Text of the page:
KIRKLAND, Wash. -- As Wal-Mart Stores -- the 800-pound gorilla -- evolves into an 1,800-pound gorilla, tactical innovations won't allow supermarkets to remain competitive, but value innovations will, according to a new industry report.

"Strategic value innovation is no longer optional -- it's now imperative for sustainable sales growth," Art Turock, president of Art Turock & Associates here, said in the report, entitled, "Achieving Sales Growth When Wal-Mart Makes the Rules," released last week during the FMI Show.

"To beat this 800-pound gorilla requires focusing on Wal-Mart at the strategic level to detect chinks in its armor," Turock said.

"The key to strategic value innovation involves targeting a specific market segment with the aim of providing a unique value offering that competitors will choose not to match or find too difficult to copy."

Most "beat Wal-Mart" strategies emphasize isolated tactical actions, Turock said, such as increased advertising, special event sales, frequent shopper programs, dollar aisles, customer friendliness campaigns, increased community involvement and underpricing Wal-Mart in high-traffic categories.

"Taken as isolated moves with no coherent strategy, these efforts will be insufficient to overcome Wal-Mart's imposing advantages," Turock said. "Strategy is required -- a strategy that involves identifying a target customer segment and developing for it a unique value proposition to differentiate the business."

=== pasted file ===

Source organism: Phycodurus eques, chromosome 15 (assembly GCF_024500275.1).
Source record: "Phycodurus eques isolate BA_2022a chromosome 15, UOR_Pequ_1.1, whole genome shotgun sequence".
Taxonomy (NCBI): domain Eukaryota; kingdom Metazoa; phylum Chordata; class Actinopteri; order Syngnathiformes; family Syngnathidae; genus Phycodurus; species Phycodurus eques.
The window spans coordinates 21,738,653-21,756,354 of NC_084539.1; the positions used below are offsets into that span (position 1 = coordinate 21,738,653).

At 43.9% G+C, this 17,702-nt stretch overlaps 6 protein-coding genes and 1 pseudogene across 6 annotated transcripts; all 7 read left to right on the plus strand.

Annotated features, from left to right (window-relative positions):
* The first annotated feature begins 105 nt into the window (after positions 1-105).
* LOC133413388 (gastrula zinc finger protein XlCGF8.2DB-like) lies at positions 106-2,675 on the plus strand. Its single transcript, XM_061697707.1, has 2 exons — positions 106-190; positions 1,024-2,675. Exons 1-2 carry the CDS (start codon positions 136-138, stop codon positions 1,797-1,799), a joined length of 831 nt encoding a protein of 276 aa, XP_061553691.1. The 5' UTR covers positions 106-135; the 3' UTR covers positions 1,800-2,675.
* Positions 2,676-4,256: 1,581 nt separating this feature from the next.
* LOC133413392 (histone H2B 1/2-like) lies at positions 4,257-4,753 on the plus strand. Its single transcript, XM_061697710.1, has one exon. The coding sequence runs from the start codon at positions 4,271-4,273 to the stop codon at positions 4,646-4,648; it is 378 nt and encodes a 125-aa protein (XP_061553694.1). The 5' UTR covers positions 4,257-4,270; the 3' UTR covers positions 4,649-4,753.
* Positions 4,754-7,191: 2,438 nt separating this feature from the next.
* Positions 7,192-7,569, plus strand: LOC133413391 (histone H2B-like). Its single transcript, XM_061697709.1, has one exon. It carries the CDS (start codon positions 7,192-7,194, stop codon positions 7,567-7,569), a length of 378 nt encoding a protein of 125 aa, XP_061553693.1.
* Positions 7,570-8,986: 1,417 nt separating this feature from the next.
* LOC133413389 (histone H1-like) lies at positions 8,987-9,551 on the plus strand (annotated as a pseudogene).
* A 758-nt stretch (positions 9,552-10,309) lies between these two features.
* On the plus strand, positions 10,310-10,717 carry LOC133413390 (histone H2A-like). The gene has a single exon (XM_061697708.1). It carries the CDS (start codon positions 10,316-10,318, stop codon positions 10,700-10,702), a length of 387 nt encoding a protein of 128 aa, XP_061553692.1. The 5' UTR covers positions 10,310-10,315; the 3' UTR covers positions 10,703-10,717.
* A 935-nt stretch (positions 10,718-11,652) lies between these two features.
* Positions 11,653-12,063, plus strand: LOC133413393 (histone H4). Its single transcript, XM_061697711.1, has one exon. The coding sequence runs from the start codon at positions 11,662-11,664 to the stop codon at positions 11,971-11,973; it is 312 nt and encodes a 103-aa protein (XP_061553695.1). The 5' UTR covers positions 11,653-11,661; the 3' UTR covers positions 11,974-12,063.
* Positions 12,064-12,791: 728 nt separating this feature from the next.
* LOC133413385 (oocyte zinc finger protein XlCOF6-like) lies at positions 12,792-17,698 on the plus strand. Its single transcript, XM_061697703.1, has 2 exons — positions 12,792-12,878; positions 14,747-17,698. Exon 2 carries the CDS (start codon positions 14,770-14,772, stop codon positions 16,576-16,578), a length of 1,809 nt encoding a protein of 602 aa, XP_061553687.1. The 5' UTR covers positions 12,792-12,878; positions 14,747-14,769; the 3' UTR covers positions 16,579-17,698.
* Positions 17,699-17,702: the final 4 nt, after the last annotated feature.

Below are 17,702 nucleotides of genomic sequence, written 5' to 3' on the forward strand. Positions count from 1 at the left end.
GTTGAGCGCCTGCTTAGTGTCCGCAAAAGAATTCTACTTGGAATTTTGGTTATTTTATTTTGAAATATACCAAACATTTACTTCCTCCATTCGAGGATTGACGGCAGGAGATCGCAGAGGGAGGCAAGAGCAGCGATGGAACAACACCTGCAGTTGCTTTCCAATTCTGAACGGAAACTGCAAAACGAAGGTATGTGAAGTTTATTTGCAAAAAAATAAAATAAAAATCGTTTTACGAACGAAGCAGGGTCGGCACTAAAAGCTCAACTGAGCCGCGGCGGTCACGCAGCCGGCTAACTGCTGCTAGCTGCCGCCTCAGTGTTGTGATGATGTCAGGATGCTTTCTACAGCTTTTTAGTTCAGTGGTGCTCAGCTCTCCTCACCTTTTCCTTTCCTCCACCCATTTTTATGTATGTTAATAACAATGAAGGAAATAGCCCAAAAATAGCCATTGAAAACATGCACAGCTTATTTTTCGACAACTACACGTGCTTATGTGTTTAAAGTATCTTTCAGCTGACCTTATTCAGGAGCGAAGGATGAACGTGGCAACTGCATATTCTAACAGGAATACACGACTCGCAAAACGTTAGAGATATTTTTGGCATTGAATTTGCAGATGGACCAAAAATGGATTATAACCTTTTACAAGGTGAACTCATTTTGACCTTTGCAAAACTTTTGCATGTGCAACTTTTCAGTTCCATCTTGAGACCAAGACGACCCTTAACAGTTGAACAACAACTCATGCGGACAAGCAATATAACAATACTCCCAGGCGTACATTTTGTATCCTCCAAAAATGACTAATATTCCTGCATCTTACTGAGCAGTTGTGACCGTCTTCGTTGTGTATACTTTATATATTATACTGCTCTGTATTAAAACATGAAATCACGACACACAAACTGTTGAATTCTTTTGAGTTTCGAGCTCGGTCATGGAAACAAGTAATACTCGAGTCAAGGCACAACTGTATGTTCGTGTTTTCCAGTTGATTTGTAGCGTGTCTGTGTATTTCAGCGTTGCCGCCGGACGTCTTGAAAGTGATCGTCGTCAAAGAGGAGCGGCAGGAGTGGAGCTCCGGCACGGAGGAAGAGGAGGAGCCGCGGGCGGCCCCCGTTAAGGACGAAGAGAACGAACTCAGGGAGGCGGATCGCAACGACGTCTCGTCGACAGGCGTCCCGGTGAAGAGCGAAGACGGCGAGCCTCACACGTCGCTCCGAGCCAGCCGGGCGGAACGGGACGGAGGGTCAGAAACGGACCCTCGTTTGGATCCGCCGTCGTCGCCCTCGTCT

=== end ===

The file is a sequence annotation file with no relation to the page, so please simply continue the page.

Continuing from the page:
According to Turock, a chain that wants to "Wal-Mart-proof" its business "no longer has the option of being the low-cost operator once Wal-Mart comes to town," nor can it be successful trying to appeal to the broadest market to drive massive volume.

"The conventional thinking that a chain needs to stay 'plain vanilla' to have broad customer appeal runs the risk of creating homogeneous stores that are customer irrelevant," Turock noted -- "a painful lesson Safeway endured when it attempted to fit specialist acquisitions Tom Thumb, Dominick's and Genuardi's into the Safeway generalist prototype store."

Among Turock's suggestions for chains hoping to Wal-Mart-proof themselves:

Develop replicable modules of dedicated store formats to target shoppers, as H.E. Butt Grocery Co. is doing with its upscale Central Market or as Albertsons is doing with its Hispanic-oriented format.

Be the leader in setting the standard for competitors to follow, as Publix Super Markets does in developing a culture of exceptional customer service.

Impact the supply chain and cost structure, as Ahold does with global sourcing; as Weis Markets and H-E-B do in buying their own land and renting space to retail tenants; or as Giant Eagle does serving as a wholesaler to its own stores and independent operators.

Grow the market, as Safeway, Ahold and Albertsons have done with online services; as Tesco has done by branching out into financial services, insurance, utilities, travel and other services; and as Stop & Shop has done with non-traditional home departments, greenhouse centers and party goods centers.

Maximize strong core markets, as H-E-B has done by knowing local consumers, using familiar store brands and leveraging its distribution infrastructure.

Independents seeking to compete successfully with Wal-Mart need to become specialists by targeting different customer segments than the chains and offering distinctive products, services and shopping experiences, Turock said.